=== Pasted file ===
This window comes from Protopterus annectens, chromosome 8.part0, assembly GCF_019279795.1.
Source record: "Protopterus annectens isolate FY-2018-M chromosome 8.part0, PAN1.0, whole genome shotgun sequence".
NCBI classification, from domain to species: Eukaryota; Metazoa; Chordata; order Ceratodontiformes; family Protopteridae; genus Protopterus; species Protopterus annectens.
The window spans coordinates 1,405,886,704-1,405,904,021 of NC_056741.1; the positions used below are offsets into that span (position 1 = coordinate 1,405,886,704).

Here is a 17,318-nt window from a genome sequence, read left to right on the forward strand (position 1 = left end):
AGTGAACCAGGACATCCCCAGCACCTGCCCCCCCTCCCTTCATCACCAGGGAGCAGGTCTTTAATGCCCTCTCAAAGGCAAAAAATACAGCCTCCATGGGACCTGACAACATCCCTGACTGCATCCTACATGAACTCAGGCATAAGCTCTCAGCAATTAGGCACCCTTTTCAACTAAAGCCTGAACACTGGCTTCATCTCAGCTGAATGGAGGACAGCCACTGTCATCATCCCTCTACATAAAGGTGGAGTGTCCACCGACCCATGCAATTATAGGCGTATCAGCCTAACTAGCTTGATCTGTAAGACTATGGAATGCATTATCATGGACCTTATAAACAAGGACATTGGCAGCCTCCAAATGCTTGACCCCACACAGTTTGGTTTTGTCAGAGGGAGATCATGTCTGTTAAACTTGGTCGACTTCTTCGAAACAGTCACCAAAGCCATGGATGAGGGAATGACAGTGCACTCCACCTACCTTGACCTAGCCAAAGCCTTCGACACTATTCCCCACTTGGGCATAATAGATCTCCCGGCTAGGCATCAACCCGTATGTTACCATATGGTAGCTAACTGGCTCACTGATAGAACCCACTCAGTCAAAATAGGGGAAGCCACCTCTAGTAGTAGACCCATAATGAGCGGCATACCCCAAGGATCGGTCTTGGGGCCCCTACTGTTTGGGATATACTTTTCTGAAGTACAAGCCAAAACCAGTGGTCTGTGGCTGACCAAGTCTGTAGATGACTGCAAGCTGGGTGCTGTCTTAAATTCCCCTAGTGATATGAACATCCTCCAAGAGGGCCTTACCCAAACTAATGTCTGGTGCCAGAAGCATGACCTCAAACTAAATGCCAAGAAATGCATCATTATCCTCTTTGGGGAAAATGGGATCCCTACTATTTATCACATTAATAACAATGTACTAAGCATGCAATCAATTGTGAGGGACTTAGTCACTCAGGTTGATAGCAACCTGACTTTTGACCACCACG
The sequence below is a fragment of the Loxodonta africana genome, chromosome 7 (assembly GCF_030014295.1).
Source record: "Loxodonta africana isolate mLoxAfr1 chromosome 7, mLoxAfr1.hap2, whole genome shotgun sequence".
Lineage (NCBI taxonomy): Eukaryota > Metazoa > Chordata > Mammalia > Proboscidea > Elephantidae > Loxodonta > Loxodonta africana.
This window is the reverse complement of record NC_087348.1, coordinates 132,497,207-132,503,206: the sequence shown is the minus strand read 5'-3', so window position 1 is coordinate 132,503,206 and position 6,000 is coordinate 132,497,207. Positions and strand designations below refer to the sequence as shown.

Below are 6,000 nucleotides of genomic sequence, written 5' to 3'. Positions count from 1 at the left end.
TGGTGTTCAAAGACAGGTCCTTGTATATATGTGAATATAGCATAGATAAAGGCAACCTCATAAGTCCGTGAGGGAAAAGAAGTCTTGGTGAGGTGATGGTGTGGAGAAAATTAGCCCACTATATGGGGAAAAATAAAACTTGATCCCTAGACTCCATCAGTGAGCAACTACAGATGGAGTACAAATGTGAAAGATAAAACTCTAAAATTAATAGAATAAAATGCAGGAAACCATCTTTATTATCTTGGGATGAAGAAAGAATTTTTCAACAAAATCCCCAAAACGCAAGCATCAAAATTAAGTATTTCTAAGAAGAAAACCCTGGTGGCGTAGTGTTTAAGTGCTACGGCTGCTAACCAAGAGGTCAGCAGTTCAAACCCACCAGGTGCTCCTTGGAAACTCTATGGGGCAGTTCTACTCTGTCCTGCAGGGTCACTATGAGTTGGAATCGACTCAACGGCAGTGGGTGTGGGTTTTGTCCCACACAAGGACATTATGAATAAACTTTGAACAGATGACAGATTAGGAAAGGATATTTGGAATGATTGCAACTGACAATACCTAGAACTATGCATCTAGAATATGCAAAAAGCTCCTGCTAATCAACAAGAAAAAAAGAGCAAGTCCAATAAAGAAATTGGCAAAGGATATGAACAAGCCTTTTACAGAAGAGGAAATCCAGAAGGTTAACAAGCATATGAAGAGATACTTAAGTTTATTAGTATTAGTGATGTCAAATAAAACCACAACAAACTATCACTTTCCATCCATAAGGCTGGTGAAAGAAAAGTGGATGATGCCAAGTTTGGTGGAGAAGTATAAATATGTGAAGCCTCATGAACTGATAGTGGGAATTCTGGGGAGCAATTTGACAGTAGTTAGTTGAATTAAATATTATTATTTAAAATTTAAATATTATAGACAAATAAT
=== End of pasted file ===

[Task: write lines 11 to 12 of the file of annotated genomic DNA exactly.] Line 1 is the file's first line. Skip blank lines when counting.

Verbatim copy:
Below are 6,000 nucleotides of genomic sequence, written 5' to 3'. Positions count from 1 at the left end.
TGGTGTTCAAAGACAGGTCCTTGTATATATGTGAATATAGCATAGATAAAGGCAACCTCATAAGTCCGTGAGGGAAAAGAAGTCTTGGTGAGGTGATGGTGTGGAGAAAATTAGCCCACTATATGGGGAAAAATAAAACTTGATCCCTAGACTCCATCAGTGAGCAACTACAGATGGAGTACAAATGTGAAAGATAAAACTCTAAAATTAATAGAATAAAATGCAGGAAACCATCTTTATTATCTTGGGATGAAGAAAGAATTTTTCAACAAAATCCCCAAAACGCAAGCATCAAAATTAAGTATTTCTAAGAAGAAAACCCTGGTGGCGTAGTGTTTAAGTGCTACGGCTGCTAACCAAGAGGTCAGCAGTTCAAACCCACCAGGTGCTCCTTGGAAACTCTATGGGGCAGTTCTACTCTGTCCTGCAGGGTCACTATGAGTTGGAATCGACTCAACGGCAGTGGGTGTGGGTTTTGTCCCACACAAGGACATTATGAATAAACTTTGAACAGATGACAGATTAGGAAAGGATATTTGGAATGATTGCAACTGACAATACCTAGAACTATGCATCTAGAATATGCAAAAAGCTCCTGCTAATCAACAAGAAAAAAAGAGCAAGTCCAATAAAGAAATTGGCAAAGGATATGAACAAGCCTTTTACAGAAGAGGAAATCCAGAAGGTTAACAAGCATATGAAGAGATACTTAAGTTTATTAGTATTAGTGATGTCAAATAAAACCACAACAAACTATCACTTTCCATCCATAAGGCTGGTGAAAGAAAAGTGGATGATGCCAAGTTTGGTGGAGAAGTATAAATATGTGAAGCCTCATGAACTGATAGTGGGAATTCTGGGGAGCAATTTGACAGTAGTTAGTTGAATTAAATATTATTATTTAAAATTTAAATATTATAGACAAATAAT